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What the Best Law Teachers Do: Book Review

Michael Hunter Schwartz, Gerald F. Hess, and Sophie M. Sparrow. What the Best Law Teachers Do. Cambridge, MA: Harvard Univ. Press, 2013. (OhioLINK, CWRU Law on order)

The authors profile 26 law professors, 24 of whom still teach at law schools of various tiers. The authors selected the 26 from the numerous nominations they solicited from law schools. The book is a “legal” follow-up to Ken Bain’s 2004 book, What the Best College Professors Do. In addition to reviewing the nominations, the authors seemingly spent months, if not years, interviewing the selected law professors, attending their classes, reviewing feedback from past or present students, and analyzing the compiled data.

Law professors might this find this work reaffirming, as their profession encounters a period of relative upheaval. The profiled professors, in addition to their students, get a lot out of their classes. Several professors compared class to conducting an orchestra or being part of a jazz ensemble. One professor called teaching “a sacred trust.” Complex subjects can be taught effectively when engaging (and effective) methods are used to teach engaged students. A willingness to change course mid-semester, if necessary, goes a long way, too. Additionally, the book provides concrete suggestions for improving the classroom experience and the faculty-student dynamic. (With the caveat that most of the 26 have taught for (well) over twenty years, and a couple of the professors commented that twenty years of experience might be needed to “get into the groove” of excellent teaching.)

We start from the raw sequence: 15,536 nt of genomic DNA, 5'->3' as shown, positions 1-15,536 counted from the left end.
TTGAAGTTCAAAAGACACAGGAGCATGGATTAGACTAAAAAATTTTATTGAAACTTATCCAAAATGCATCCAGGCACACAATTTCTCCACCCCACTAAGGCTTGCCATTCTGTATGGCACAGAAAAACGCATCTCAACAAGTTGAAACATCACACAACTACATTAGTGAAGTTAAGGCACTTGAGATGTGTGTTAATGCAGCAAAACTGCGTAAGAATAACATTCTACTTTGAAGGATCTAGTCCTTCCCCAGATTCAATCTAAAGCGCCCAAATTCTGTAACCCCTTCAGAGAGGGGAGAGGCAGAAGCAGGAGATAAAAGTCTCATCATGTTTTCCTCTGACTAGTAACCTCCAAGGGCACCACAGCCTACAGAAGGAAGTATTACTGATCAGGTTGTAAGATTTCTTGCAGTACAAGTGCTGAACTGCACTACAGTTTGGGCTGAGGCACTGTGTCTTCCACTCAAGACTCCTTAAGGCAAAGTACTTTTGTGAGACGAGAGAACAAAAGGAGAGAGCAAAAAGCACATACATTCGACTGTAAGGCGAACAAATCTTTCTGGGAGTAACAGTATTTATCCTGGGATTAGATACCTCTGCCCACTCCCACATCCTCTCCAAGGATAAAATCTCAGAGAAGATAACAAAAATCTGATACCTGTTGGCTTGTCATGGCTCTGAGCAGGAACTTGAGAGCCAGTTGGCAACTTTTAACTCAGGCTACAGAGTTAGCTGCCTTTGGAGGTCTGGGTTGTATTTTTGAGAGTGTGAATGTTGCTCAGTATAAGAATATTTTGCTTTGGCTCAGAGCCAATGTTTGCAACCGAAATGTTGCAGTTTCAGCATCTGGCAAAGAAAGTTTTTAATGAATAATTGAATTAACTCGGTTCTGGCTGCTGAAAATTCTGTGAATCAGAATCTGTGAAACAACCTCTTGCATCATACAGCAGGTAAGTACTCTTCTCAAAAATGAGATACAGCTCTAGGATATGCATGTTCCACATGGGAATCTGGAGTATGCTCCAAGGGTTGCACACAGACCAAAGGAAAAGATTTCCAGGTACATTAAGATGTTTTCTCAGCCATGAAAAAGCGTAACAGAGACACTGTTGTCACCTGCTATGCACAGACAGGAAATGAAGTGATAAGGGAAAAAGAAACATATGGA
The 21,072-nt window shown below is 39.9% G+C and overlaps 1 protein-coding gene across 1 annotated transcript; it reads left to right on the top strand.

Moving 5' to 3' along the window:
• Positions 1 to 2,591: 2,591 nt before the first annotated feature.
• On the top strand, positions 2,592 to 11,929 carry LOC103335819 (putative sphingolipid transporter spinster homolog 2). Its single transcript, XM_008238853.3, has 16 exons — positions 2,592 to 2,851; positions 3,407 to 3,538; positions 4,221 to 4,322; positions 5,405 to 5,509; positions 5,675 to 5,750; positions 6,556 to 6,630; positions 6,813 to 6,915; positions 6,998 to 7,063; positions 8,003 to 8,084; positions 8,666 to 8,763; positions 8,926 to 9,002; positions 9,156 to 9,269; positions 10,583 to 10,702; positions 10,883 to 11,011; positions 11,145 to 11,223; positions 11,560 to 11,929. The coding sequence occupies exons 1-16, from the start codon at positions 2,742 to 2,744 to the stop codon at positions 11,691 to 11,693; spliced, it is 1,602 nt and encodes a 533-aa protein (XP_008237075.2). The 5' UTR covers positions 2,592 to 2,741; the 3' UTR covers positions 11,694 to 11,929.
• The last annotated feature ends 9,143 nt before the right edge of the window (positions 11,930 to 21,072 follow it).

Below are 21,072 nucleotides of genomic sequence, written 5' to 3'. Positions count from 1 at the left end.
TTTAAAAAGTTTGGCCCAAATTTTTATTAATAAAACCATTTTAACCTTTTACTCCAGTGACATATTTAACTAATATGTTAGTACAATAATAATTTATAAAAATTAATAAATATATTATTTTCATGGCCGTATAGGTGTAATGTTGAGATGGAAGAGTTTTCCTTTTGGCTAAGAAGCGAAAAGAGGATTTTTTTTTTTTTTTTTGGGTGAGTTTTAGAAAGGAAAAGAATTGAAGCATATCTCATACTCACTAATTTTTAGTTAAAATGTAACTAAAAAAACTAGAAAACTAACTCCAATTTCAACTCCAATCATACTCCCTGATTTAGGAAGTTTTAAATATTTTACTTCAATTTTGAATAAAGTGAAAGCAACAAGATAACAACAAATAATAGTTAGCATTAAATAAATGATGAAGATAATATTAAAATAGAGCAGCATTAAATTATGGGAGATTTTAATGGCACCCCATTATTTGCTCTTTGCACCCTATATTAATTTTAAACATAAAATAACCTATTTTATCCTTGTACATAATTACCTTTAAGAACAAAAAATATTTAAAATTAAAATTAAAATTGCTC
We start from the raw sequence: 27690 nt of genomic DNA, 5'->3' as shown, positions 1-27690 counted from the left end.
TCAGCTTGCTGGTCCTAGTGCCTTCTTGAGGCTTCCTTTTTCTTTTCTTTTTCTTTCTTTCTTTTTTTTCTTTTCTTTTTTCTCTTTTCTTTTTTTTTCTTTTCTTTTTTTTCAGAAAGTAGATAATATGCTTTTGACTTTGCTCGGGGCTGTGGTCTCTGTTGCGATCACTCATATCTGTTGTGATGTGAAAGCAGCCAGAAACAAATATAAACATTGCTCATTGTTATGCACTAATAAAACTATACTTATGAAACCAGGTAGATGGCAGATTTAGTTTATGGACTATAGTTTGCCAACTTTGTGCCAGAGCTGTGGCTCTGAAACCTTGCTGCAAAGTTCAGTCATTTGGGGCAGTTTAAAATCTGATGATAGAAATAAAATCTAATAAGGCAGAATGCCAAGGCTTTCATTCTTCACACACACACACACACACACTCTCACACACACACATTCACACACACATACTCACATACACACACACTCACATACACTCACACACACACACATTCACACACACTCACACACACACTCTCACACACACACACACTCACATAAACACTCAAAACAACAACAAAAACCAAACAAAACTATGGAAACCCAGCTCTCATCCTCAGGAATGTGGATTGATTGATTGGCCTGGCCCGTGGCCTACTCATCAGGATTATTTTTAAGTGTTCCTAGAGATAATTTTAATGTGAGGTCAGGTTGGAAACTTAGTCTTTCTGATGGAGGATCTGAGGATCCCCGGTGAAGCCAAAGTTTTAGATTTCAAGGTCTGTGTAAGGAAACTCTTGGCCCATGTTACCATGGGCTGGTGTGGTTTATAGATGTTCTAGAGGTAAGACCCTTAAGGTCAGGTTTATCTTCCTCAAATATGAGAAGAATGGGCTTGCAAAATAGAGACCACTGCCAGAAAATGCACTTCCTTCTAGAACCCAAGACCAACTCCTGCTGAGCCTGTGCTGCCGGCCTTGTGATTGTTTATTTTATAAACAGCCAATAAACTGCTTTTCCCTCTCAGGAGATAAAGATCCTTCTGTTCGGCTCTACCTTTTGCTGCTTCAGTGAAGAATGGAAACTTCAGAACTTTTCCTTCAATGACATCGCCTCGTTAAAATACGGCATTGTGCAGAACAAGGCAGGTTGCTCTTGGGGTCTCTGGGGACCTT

While it is hard to recall all the superlatives lavished on the 26, consistent themes include: mastery of (and passion for) the subject matter and whatever pedagogy they employ; a strong work ethic; genuine concern for students, both as individuals and as learners of complex, unfamiliar legal subjects; the ability to make needed changes during the semester and/or after a class which they admit went poorly; and effective use of technology and/or various teaching approaches.

Interestingly, law students reported that the courses offered by the 26 were not easy, but they were fair. The professors formed such a bond with their students that, somewhat counter-intuitively, the students took additional “hard” classes from the same professors. Also, if the students did not perform as well as they expected on the final exam for one of their favorite professors, they often scheduled appointments to review the exam, not to try to get a higher grade, but to assure the professor that they had put in the effort for the class and “hadn’t blown off the course.”

As mentioned, the 26 take a personal interest in their students. Examples include: learning all their names (in advance) and referencing students’ earlier input as the semester proceeded; inquiring about a student’s cat for months after the student missed class due to an emergency vet appointment; making their offices pleasant places to visit, with GOOD candy in the candy dish; and letting students “come in for a cry” (as long as the professor could keep eating his lunch).

Given the bond that these teachers forge with their students, and the many anecdotes of their effective pedagogy, their students likely are engrossed in each class session, much to the distress of their cast-aside “electronic devices.” It seems reasonable that even experienced law professors might learn some tips about engaging and bonding with students from reading this in-depth overview of “what the best law teachers do.”